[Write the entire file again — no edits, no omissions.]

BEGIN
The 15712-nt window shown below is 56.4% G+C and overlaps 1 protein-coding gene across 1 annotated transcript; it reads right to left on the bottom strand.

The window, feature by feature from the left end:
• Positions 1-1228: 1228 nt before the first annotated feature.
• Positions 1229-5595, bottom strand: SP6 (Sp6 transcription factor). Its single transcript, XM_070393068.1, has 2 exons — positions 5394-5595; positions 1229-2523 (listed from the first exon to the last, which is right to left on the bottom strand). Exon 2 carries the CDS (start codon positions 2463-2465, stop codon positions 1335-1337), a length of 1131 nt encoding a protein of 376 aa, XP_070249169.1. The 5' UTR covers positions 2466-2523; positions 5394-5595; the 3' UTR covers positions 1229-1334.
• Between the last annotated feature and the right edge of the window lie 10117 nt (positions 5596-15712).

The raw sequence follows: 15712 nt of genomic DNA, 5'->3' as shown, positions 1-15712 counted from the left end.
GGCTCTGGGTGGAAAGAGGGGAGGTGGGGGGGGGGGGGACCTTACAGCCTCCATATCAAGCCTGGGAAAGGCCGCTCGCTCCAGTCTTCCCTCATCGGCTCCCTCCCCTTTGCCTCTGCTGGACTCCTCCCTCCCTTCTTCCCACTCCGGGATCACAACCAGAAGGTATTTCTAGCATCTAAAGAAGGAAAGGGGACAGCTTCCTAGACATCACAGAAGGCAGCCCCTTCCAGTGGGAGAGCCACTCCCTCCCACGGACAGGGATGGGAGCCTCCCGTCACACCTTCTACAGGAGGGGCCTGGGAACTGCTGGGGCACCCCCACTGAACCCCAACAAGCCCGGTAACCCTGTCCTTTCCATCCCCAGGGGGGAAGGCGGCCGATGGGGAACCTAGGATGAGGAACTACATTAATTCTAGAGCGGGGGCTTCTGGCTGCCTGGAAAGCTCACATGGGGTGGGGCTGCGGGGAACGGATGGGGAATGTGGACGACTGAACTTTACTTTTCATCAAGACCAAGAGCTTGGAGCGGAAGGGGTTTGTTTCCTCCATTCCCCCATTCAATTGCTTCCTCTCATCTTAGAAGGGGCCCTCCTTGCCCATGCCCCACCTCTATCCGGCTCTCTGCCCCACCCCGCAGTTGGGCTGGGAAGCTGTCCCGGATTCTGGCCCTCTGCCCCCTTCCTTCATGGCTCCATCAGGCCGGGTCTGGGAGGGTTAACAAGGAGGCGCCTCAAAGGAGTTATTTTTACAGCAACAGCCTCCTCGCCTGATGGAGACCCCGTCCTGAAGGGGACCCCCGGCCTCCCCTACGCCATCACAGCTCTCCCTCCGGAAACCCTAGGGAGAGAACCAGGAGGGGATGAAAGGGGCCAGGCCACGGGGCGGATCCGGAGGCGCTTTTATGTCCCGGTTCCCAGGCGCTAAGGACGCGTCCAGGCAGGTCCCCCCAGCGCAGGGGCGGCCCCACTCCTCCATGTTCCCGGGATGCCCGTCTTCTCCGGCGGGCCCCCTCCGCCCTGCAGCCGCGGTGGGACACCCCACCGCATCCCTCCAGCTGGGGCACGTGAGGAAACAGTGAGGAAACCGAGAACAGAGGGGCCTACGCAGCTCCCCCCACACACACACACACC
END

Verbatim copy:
The 15712-nt window shown below is 56.4% G+C and overlaps 1 protein-coding gene across 1 annotated transcript; it reads right to left on the bottom strand.

The window, feature by feature from the left end:
• Positions 1-1228: 1228 nt before the first annotated feature.
• Positions 1229-5595, bottom strand: SP6 (Sp6 transcription factor). Its single transcript, XM_070393068.1, has 2 exons — positions 5394-5595; positions 1229-2523 (listed from the first exon to the last, which is right to left on the bottom strand). Exon 2 carries the CDS (start codon positions 2463-2465, stop codon positions 1335-1337), a length of 1131 nt encoding a protein of 376 aa, XP_070249169.1. The 5' UTR covers positions 2466-2523; positions 5394-5595; the 3' UTR covers positions 1229-1334.
• Between the last annotated feature and the right edge of the window lie 10117 nt (positions 5596-15712).

The raw sequence follows: 15712 nt of genomic DNA, 5'->3' as shown, positions 1-15712 counted from the left end.
GGCTCTGGGTGGAAAGAGGGGAGGTGGGGGGGGGGGGGACCTTACAGCCTCCATATCAAGCCTGGGAAAGGCCGCTCGCTCCAGTCTTCCCTCATCGGCTCCCTCCCCTTTGCCTCTGCTGGACTCCTCCCTCCCTTCTTCCCACTCCGGGATCACAACCAGAAGGTATTTCTAGCATCTAAAGAAGGAAAGGGGACAGCTTCCTAGACATCACAGAAGGCAGCCCCTTCCAGTGGGAGAGCCACTCCCTCCCACGGACAGGGATGGGAGCCTCCCGTCACACCTTCTACAGGAGGGGCCTGGGAACTGCTGGGGCACCCCCACTGAACCCCAACAAGCCCGGTAACCCTGTCCTTTCCATCCCCAGGGGGGAAGGCGGCCGATGGGGAACCTAGGATGAGGAACTACATTAATTCTAGAGCGGGGGCTTCTGGCTGCCTGGAAAGCTCACATGGGGTGGGGCTGCGGGGAACGGATGGGGAATGTGGACGACTGAACTTTACTTTTCATCAAGACCAAGAGCTTGGAGCGGAAGGGGTTTGTTTCCTCCATTCCCCCATTCAATTGCTTCCTCTCATCTTAGAAGGGGCCCTCCTTGCCCATGCCCCACCTCTATCCGGCTCTCTGCCCCACCCCGCAGTTGGGCTGGGAAGCTGTCCCGGATTCTGGCCCTCTGCCCCCTTCCTTCATGGCTCCATCAGGCCGGGTCTGGGAGGGTTAACAAGGAGGCGCCTCAAAGGAGTTATTTTTACAGCAACAGCCTCCTCGCCTGATGGAGACCCCGTCCTGAAGGGGACCCCCGGCCTCCCCTACGCCATCACAGCTCTCCCTCCGGAAACCCTAGGGAGAGAACCAGGAGGGGATGAAAGGGGCCAGGCCACGGGGCGGATCCGGAGGCGCTTTTATGTCCCGGTTCCCAGGCGCTAAGGACGCGTCCAGGCAGGTCCCCCCAGCGCAGGGGCGGCCCCACTCCTCCATGTTCCCGGGATGCCCGTCTTCTCCGGCGGGCCCCCTCCGCCCTGCAGCCGCGGTGGGACACCCCACCGCATCCCTCCAGCTGGGGCACGTGAGGAAACAGTGAGGAAACCGAGAACAGAGGGGCCTACGCAGCTCCCCCCACACACACACACACC